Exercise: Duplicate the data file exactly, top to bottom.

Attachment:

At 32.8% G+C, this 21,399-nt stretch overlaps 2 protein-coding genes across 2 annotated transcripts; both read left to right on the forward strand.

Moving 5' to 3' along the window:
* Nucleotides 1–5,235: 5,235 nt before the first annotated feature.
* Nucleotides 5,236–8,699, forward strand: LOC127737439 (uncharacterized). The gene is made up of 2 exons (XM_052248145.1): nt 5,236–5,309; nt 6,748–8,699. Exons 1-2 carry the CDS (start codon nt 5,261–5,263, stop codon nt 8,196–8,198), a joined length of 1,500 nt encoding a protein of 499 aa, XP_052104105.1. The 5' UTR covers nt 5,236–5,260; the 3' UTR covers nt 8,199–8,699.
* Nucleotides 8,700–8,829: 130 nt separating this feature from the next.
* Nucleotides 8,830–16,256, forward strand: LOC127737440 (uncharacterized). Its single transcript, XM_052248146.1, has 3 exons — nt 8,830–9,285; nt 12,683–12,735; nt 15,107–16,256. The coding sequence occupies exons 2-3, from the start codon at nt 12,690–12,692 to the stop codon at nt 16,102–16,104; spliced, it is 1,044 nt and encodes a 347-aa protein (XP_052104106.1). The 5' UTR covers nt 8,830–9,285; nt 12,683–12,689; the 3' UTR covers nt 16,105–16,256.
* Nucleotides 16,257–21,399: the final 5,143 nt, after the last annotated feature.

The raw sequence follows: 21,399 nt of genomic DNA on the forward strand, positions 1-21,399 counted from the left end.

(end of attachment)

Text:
At 32.8% G+C, this 21,399-nt stretch overlaps 2 protein-coding genes across 2 annotated transcripts; both read left to right on the forward strand.

Moving 5' to 3' along the window:
* Nucleotides 1–5,235: 5,235 nt before the first annotated feature.
* Nucleotides 5,236–8,699, forward strand: LOC127737439 (uncharacterized). The gene is made up of 2 exons (XM_052248145.1): nt 5,236–5,309; nt 6,748–8,699. Exons 1-2 carry the CDS (start codon nt 5,261–5,263, stop codon nt 8,196–8,198), a joined length of 1,500 nt encoding a protein of 499 aa, XP_052104105.1. The 5' UTR covers nt 5,236–5,260; the 3' UTR covers nt 8,199–8,699.
* Nucleotides 8,700–8,829: 130 nt separating this feature from the next.
* Nucleotides 8,830–16,256, forward strand: LOC127737440 (uncharacterized). Its single transcript, XM_052248146.1, has 3 exons — nt 8,830–9,285; nt 12,683–12,735; nt 15,107–16,256. The coding sequence occupies exons 2-3, from the start codon at nt 12,690–12,692 to the stop codon at nt 16,102–16,104; spliced, it is 1,044 nt and encodes a 347-aa protein (XP_052104106.1). The 5' UTR covers nt 8,830–9,285; nt 12,683–12,689; the 3' UTR covers nt 16,105–16,256.
* Nucleotides 16,257–21,399: the final 5,143 nt, after the last annotated feature.

The raw sequence follows: 21,399 nt of genomic DNA on the forward strand, positions 1-21,399 counted from the left end.